Remember Paul Morphy



Paul Charles Morphy (June 22, 1837 – July 10, 1884) was an American chess player. He is considered to have been the greatest chess master of his era and the unofficial World Chess Champion 1858-1862. He was called “The Pride and Sorrow of Chess”.

A brilliant young man born into wealth, and at a very young age, he began to observe his father play chess against his uncle. They were not aware of young Morphy’s talent to watch and learn. Paul Morphy was a brilliant young man that by watching game after game he understood over a period of time and learned chess strategies and tactics.

Paul Morphy began to show signs of greatness early around twelve or thirteen years of age. He played and defeated Hungarian master Johann Lowenthal, in a match of three games, who at that time was considered to be a chess professional. At the urging of Paul’s uncle, he took on the First American Chess Congress in New York City. This was a moment truth where Paul Morphy’s fame would increase and begin a new era in his life. All of New York chess players would be watching and many would travel to compete in this event from around the world. Paul Morphy managed to defeat Alexander Beaufort Meek, and Louis Paulsen who was a German chess player and he was ranked among the top five players in the world. Paul Morphy won the tournament and was crowned champion of the United States 1857.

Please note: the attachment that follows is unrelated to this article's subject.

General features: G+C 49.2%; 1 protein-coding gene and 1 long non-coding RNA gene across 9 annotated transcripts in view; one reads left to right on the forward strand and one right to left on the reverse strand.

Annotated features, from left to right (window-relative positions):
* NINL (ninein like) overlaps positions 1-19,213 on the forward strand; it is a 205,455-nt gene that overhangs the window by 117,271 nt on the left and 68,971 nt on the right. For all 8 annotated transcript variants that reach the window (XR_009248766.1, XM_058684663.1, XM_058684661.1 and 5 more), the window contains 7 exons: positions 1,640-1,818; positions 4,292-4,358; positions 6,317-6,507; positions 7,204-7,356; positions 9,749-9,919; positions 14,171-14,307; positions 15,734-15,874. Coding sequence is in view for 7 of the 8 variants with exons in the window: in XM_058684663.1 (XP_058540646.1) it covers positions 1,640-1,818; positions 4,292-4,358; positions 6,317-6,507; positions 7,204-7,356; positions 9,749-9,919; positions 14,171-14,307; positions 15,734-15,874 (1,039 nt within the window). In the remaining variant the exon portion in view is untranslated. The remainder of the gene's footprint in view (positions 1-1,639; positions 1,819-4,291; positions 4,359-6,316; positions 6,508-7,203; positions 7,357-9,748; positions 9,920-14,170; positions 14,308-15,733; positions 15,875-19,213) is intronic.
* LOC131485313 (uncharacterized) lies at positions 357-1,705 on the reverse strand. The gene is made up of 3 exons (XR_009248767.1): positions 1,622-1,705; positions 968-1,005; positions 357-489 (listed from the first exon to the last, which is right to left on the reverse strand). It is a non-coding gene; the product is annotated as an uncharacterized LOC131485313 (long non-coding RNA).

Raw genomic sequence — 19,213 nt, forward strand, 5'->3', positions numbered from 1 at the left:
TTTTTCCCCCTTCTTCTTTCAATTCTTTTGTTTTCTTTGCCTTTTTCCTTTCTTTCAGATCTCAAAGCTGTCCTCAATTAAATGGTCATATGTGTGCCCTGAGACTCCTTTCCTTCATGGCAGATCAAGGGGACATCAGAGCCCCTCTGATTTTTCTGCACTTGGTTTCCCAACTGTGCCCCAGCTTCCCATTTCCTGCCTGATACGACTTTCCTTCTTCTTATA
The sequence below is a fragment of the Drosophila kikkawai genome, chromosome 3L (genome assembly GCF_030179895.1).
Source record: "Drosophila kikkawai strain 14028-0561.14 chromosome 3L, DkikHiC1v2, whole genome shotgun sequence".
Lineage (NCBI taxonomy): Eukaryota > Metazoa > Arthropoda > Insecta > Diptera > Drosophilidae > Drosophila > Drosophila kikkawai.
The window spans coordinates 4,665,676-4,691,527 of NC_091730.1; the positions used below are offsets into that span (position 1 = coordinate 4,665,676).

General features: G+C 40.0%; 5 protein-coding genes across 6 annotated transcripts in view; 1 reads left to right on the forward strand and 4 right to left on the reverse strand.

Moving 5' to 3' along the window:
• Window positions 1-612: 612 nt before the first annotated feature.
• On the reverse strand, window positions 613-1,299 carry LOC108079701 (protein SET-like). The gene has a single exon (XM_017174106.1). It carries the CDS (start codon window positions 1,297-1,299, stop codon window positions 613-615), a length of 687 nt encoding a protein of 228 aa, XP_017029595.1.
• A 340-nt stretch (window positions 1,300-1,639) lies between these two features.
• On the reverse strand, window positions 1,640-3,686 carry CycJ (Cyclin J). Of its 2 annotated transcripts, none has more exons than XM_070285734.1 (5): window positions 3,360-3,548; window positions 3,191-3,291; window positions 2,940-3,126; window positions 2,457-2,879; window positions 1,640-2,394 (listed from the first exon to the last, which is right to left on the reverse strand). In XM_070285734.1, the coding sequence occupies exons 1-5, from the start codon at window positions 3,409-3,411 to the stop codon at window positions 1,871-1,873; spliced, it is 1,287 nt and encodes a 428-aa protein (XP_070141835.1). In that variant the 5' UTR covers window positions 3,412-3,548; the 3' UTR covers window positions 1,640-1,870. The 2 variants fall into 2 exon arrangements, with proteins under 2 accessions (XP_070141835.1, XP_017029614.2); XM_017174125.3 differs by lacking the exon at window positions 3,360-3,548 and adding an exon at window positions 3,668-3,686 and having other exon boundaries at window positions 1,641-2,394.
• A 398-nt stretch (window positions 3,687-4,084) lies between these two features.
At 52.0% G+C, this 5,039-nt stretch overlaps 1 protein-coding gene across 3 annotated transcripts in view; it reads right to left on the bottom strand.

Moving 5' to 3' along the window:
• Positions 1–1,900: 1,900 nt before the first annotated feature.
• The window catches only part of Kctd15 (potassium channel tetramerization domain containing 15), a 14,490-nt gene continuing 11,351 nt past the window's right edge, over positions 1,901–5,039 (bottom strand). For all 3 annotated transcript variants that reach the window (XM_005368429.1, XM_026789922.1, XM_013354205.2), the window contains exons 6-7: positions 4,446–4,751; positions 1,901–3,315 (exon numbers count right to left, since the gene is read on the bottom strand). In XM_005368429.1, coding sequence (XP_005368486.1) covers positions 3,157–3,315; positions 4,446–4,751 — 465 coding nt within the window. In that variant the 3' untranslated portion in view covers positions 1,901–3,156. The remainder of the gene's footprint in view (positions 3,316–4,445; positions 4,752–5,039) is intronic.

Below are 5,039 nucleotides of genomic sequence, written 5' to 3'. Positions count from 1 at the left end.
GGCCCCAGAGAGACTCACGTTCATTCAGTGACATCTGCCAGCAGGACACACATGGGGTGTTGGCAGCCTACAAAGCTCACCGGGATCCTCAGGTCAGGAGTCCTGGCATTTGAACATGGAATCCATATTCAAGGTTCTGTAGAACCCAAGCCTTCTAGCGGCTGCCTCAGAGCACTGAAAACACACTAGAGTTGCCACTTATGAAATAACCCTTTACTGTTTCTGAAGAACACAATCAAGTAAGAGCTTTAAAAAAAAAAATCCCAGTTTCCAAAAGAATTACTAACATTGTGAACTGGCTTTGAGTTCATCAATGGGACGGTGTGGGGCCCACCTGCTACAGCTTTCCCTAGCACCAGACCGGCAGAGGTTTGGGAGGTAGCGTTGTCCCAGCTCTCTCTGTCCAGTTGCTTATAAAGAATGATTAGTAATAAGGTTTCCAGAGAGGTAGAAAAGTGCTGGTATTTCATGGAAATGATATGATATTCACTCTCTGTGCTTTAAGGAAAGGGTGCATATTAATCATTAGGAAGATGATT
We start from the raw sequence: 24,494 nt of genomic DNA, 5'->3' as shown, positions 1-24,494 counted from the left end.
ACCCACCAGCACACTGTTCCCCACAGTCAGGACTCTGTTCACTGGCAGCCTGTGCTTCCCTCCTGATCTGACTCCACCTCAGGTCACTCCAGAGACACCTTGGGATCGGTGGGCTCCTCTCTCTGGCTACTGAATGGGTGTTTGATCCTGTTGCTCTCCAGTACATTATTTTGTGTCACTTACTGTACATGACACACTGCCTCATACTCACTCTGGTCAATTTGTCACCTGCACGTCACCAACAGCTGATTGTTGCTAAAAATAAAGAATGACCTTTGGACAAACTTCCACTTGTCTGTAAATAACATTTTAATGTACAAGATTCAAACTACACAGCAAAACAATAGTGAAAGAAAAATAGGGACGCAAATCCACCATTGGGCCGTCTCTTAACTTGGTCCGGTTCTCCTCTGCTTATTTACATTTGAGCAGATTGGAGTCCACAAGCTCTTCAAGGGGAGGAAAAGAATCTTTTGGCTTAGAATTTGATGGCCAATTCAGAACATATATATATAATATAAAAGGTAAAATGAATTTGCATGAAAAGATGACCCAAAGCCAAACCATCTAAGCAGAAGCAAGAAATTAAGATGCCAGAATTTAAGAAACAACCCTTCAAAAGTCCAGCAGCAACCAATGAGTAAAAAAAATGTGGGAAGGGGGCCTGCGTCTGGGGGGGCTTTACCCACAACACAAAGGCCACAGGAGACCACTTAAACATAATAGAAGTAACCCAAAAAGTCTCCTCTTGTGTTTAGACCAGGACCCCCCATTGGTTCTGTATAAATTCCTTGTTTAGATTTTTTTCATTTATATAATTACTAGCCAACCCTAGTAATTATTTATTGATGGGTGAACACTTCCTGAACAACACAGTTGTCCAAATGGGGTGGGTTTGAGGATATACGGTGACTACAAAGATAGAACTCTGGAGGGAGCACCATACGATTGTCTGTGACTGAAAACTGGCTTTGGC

In the chess community, many began to hear about Paul Morphy. From New Orleans, Louisiana reaching New York inside the chess community in the United States and in Europe. He achieved great fame accepting challenges across the continent. In Europe Howard Staunton who was the world’s strongest player at the time (1843 to 1851) did not play against Paul Morphy. In Birmingham England the British Chess Associations, the president, Lord Middleton invited Paul Morphy to play. Results were six wins, one lost and one tied.  In France, he played eight board exhibitions blindfolded winning six, no losses, and two draws. Many were proclaimed Paul Morphy throughout Europe to be the world’s best player. He was considered the unofficial World Champion of the day from 1858-1862. Paul Morphy’s games continue to be an influence today. At the young age of 47, in the year 1884, Paul Morphy died of a stroke.

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